While fairly full, I’m never one to resist the temptation of cookies, and after staring at the bag for several minutes, I had a go. Three chocolate chippers ($1.60) were happily chewy, with a definite bent towards the darker side of chocolate chunks.

Two hours after we walked in, we finally left, exhilarated at our new find. Art cafe 26 is an independently owned venue that lends eclectic local flair to the new mixed-use community of Williamsburg’s New Town. Don’t go if you’re in a hurry — there are plenty of chains ready to satisfy that particular need.

Otherwise, come and sit for a spell. Linger over the art on the walls, feast upon the art on the plates, and please, check the rat race at the door.

art cafe 26
5107-2 Center Street, New Town, Williamsburg
Phone: 565-7788
Specialties: freshly prepared lighter fare
Price range: breakfast: $1.20-$10.50; soups: $4.90- $12.40; salads: $5.50-$14.50; entrees: varies by selection and day, around $15.99 at lunch and $20-$33 at dinner; desserts: $2.50-$8.90
Hours: 11 a.m.- 2 p.m. Monday-Friday; 5 p.m.- 9:30 p.m. Tuesday-Friday; 8:30 a.m.- 9:30 p.m. Saturday; closed Sunday
Alcohol: beer and wine
Smoking: permitted on the outdoor patio
Vegetarian: yes
Wheelchair accessible: yes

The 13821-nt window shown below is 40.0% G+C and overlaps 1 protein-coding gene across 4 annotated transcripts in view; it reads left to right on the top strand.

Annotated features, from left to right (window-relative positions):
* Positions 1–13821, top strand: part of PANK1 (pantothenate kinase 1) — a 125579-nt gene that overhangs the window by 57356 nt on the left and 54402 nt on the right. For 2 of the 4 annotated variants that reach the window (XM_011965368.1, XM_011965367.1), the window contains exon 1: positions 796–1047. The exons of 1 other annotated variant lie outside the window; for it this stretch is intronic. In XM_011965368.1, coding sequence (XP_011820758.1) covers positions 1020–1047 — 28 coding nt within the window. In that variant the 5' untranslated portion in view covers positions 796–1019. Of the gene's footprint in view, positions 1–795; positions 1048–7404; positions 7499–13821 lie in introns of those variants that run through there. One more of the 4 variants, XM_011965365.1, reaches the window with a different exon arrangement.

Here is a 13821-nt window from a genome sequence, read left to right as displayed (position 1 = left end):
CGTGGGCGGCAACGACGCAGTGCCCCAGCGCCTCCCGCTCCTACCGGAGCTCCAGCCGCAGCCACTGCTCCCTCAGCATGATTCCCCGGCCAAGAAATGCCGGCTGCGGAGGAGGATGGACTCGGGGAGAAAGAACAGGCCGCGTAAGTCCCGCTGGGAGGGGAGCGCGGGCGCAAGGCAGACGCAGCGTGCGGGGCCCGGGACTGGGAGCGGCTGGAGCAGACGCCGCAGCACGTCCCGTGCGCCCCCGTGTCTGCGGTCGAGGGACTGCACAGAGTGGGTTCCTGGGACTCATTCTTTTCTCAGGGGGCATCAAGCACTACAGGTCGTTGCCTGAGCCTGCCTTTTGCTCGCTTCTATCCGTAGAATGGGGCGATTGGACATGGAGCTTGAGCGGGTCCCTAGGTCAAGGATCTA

Payment: cash, credit card, check
Noise level: conversational to noisy
Atmosphere: art and food in a laid-back, European-style setting
Additional Information: outdoor seating, daily specials, private evening events, small dinner parties, business receptions, art/poetry/music discussions/events
Star rating: food 4, atmosphere 4 1/2, service 4
(out of five stars)


Blogger Courtney said...

oh wow. All these cool places come in town after I graduate. That looks like the perfect place to relax after an intense study session.

6:49 AM  
Blogger iamchanelle said...

oh my GOSH woman - i thought i was reading a steamy love scene - most sensual descriptions! loved this post. even though i cannot actually walk into this place (as it is like a million miles away from here, sniff), i felt as though i really had been there and enjoyed a meal with you. well done, well done!

10:04 AM  
Blogger Deborah Dowd said...

How lucky I am that when you find a great place to eat, I can go there! You have made me drool!

7:18 PM